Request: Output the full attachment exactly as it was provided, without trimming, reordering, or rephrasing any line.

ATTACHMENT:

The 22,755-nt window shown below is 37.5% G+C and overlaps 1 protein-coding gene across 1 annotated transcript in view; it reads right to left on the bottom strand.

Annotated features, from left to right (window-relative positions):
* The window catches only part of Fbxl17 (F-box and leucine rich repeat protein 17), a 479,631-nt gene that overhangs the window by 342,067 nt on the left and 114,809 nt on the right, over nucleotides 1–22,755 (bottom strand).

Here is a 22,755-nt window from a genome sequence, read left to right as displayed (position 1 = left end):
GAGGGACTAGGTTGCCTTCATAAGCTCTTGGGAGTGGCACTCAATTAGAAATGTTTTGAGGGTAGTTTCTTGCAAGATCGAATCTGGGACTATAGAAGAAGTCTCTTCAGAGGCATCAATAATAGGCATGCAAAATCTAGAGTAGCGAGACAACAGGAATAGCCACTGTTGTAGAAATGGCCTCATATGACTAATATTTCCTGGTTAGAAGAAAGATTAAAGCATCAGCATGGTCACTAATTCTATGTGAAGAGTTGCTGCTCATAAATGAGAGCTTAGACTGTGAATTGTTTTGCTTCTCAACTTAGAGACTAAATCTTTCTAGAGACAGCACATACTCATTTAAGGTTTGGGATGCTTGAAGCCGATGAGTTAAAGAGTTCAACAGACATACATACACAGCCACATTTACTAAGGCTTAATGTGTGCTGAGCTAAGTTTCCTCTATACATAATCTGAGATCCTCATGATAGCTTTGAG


The 22,755-nt window shown below is 37.5% G+C and overlaps 1 protein-coding gene across 1 annotated transcript in view; it reads right to left on the bottom strand.

Annotated features, from left to right (window-relative positions):
* The window catches only part of Fbxl17 (F-box and leucine rich repeat protein 17), a 479,631-nt gene that overhangs the window by 342,067 nt on the left and 114,809 nt on the right, over nucleotides 1–22,755 (bottom strand).

Here is a 22,755-nt window from a genome sequence, read left to right as displayed (position 1 = left end):
GAGGGACTAGGTTGCCTTCATAAGCTCTTGGGAGTGGCACTCAATTAGAAATGTTTTGAGGGTAGTTTCTTGCAAGATCGAATCTGGGACTATAGAAGAAGTCTCTTCAGAGGCATCAATAATAGGCATGCAAAATCTAGAGTAGCGAGACAACAGGAATAGCCACTGTTGTAGAAATGGCCTCATATGACTAATATTTCCTGGTTAGAAGAAAGATTAAAGCATCAGCATGGTCACTAATTCTATGTGAAGAGTTGCTGCTCATAAATGAGAGCTTAGACTGTGAATTGTTTTGCTTCTCAACTTAGAGACTAAATCTTTCTAGAGACAGCACATACTCATTTAAGGTTTGGGATGCTTGAAGCCGATGAGTTAAAGAGTTCAACAGACATACATACACAGCCACATTTACTAAGGCTTAATGTGTGCTGAGCTAAGTTTCCTCTATACATAATCTGAGATCCTCATGATAGCTTTGAG